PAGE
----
My guess is that virtually everyone who even half-heartedly follows the news knows that a Republican senator from Tennessee called the White House an “adult day care center” after the President called him a coward, et cetera, et cetera.
But I’d guess not one person in a hundred knows that marathon talks are underway in an attempt to renegotiate NAFTA, the North American Free Trade Agreement. There are supposed to be seven rounds of these meetings before Christmas, shuttling between Mexico City, Ottawa, and Washington, where they are meeting this week.
President Trump has been insisting that NAFTA be reworked on terms much more favorable to the United States. His administration wants tougher “rules of origin” that would require vehicles to have a higher percentage of U.S. made parts.
Few in any of the three member nations doubt that NAFTA needs tweaking. When these talks started six weeks ago, Chrystia Freeland, Canada’s foreign affairs minister said, “The agreement is 23 years old. The global, North American and Canadian economies have been transformed in that time by the technology revolution,” and that of course changes are needed.
But in general, Canada and Mexico merely want to fix NAFTA. President Trump campaigned on a promise to repeal it, which has evolved into demands for drastic revision.
There is a chance the American side may make demands so outrageous they actually destroy the treaty. Last week, Douglas George, a skilled trade negotiator who is now Canada’s consul general in Detroit, told me this could have huge and potentially disastrous consequences for Michigan.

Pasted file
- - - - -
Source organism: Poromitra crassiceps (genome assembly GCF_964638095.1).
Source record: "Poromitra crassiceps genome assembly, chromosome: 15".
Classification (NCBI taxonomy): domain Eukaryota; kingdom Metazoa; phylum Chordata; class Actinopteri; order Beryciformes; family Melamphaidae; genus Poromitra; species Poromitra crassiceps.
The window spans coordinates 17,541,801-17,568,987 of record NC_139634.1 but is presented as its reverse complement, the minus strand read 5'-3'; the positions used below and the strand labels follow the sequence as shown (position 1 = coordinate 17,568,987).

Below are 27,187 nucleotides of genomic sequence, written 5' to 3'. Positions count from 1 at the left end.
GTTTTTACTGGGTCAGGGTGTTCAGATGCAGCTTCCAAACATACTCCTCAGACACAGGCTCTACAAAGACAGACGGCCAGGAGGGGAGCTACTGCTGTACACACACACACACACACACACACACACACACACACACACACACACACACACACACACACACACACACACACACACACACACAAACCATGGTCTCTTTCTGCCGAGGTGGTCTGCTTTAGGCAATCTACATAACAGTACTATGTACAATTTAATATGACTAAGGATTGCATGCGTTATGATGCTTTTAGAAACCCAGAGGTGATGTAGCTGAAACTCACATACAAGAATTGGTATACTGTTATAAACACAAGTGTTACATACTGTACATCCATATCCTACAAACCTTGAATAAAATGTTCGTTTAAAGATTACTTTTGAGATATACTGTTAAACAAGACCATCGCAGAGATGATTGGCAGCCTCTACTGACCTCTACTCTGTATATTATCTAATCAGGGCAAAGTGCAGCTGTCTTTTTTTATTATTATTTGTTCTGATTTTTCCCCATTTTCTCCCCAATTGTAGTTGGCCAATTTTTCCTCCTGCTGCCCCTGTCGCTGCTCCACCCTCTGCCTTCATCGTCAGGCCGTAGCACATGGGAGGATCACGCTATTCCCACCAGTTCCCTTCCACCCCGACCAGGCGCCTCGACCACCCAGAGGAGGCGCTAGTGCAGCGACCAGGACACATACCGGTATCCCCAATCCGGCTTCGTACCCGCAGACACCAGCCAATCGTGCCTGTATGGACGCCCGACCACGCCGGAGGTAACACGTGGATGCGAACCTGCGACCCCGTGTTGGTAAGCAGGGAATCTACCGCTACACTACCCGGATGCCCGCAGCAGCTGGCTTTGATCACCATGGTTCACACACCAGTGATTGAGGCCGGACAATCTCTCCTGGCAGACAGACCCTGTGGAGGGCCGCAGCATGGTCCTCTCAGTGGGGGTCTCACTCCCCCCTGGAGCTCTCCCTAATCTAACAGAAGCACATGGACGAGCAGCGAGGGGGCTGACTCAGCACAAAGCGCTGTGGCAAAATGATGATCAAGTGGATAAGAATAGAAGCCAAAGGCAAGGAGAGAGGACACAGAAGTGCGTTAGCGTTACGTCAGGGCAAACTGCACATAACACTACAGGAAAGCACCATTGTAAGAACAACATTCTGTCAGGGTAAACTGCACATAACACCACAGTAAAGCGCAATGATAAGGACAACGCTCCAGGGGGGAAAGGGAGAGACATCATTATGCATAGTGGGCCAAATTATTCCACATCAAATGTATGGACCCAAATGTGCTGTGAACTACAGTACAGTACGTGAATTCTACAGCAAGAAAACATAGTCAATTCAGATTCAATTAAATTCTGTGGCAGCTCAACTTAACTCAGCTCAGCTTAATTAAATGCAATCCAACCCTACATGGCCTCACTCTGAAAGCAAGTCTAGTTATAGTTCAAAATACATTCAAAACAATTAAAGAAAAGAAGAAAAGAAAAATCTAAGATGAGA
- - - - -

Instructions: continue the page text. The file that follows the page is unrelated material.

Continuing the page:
“Of all the states that could be affected by NAFTA, Michigan is at the top of the list,” he said, because we do more trade with Canada, primarily automotive, than any other state.
Daniel Ujczo is an international trade and customs lawyer in Columbus, Ohio, who specializes in U.S.-Canada matters. He knows NAFTA isn’t all that popular, especially among those who think it has cost automotive jobs in Michigan. “Usually when I hear NAFTA in Detroit, it is preceded by another adjective that starts with F,” he told me.
Ujczo isn’t thrilled with some Canadian positions on NAFTA. But he has been alarmed by what he calls the “aggressive rhetoric” of the Trump administration, and their negative comments at the talks’ outset.
He cautioned that things are more complex in the automotive sector than many may understand. “The automotive industry … wants negotiators to understand that billions of dollars have been spent to develop a highly efficient North American manufacturing supply chain and is fighting to block any changes to the percentage of parts made in the originating country to qualify for tariff free-trade,” he posted on his site.
But changes in those percentages is what the administration is demanding. Commerce Secretary Wilbur Ross complained that NAFTA has led to a trade deficit that “has gutted American manufacturing, killed jobs, and sapped our wealth.”
That rhetoric has alarmed the U.S. Chamber of Commerce, which called the administration’s “rules of origin” rhetoric “highly dangerous.” Now, of course, many trade talks start out with hostile speeches and end with grins and handshakes.
But if we were to withdraw from NAFTA, there would clearly be some big financial losers, and everything I know indicates Michigan would be first to feel the pain.
Jack Lessenberry is Michigan Radio’s Senior Political Analyst. Views expressed in his essays are his own and do not necessarily reflect those of Michigan Radio, its management or the station licensee, The University of Michigan.